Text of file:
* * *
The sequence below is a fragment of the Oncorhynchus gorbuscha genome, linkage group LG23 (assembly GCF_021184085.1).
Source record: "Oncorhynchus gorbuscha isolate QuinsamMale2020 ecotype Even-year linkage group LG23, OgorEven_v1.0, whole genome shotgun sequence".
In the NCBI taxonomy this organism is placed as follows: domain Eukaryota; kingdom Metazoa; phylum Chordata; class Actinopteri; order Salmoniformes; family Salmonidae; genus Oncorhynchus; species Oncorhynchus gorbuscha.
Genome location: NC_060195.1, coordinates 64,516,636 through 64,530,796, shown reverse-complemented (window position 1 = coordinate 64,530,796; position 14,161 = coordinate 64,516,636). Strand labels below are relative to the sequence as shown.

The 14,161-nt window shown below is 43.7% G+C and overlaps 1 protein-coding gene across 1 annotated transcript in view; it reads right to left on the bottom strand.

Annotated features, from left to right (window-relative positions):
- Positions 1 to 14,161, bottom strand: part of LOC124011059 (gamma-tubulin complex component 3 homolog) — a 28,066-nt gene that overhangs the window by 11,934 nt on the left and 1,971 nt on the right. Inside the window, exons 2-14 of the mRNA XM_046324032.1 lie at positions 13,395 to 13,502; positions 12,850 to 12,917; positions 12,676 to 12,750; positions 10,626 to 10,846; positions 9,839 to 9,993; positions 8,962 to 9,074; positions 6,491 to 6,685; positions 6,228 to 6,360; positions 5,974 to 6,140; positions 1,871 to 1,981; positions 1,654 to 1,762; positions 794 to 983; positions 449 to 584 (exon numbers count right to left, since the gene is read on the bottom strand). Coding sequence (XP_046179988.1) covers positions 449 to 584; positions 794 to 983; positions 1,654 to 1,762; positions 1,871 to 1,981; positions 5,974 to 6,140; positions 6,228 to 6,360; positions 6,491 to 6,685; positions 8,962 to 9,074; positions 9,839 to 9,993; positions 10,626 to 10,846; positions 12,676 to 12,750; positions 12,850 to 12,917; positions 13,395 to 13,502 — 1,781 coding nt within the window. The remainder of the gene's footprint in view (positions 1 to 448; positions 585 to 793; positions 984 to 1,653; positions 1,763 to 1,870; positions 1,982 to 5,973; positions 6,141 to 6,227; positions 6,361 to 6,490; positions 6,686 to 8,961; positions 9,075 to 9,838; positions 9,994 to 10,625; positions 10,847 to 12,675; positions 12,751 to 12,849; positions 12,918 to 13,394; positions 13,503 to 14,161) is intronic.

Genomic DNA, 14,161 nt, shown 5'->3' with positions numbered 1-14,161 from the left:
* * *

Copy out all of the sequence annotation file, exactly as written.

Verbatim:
The sequence below is a fragment of the Oncorhynchus gorbuscha genome, linkage group LG23 (assembly GCF_021184085.1).
Source record: "Oncorhynchus gorbuscha isolate QuinsamMale2020 ecotype Even-year linkage group LG23, OgorEven_v1.0, whole genome shotgun sequence".
In the NCBI taxonomy this organism is placed as follows: domain Eukaryota; kingdom Metazoa; phylum Chordata; class Actinopteri; order Salmoniformes; family Salmonidae; genus Oncorhynchus; species Oncorhynchus gorbuscha.
Genome location: NC_060195.1, coordinates 64,516,636 through 64,530,796, shown reverse-complemented (window position 1 = coordinate 64,530,796; position 14,161 = coordinate 64,516,636). Strand labels below are relative to the sequence as shown.

The 14,161-nt window shown below is 43.7% G+C and overlaps 1 protein-coding gene across 1 annotated transcript in view; it reads right to left on the bottom strand.

Annotated features, from left to right (window-relative positions):
- Positions 1 to 14,161, bottom strand: part of LOC124011059 (gamma-tubulin complex component 3 homolog) — a 28,066-nt gene that overhangs the window by 11,934 nt on the left and 1,971 nt on the right. Inside the window, exons 2-14 of the mRNA XM_046324032.1 lie at positions 13,395 to 13,502; positions 12,850 to 12,917; positions 12,676 to 12,750; positions 10,626 to 10,846; positions 9,839 to 9,993; positions 8,962 to 9,074; positions 6,491 to 6,685; positions 6,228 to 6,360; positions 5,974 to 6,140; positions 1,871 to 1,981; positions 1,654 to 1,762; positions 794 to 983; positions 449 to 584 (exon numbers count right to left, since the gene is read on the bottom strand). Coding sequence (XP_046179988.1) covers positions 449 to 584; positions 794 to 983; positions 1,654 to 1,762; positions 1,871 to 1,981; positions 5,974 to 6,140; positions 6,228 to 6,360; positions 6,491 to 6,685; positions 8,962 to 9,074; positions 9,839 to 9,993; positions 10,626 to 10,846; positions 12,676 to 12,750; positions 12,850 to 12,917; positions 13,395 to 13,502 — 1,781 coding nt within the window. The remainder of the gene's footprint in view (positions 1 to 448; positions 585 to 793; positions 984 to 1,653; positions 1,763 to 1,870; positions 1,982 to 5,973; positions 6,141 to 6,227; positions 6,361 to 6,490; positions 6,686 to 8,961; positions 9,075 to 9,838; positions 9,994 to 10,625; positions 10,847 to 12,675; positions 12,751 to 12,849; positions 12,918 to 13,394; positions 13,503 to 14,161) is intronic.

Genomic DNA, 14,161 nt, shown 5'->3' with positions numbered 1-14,161 from the left: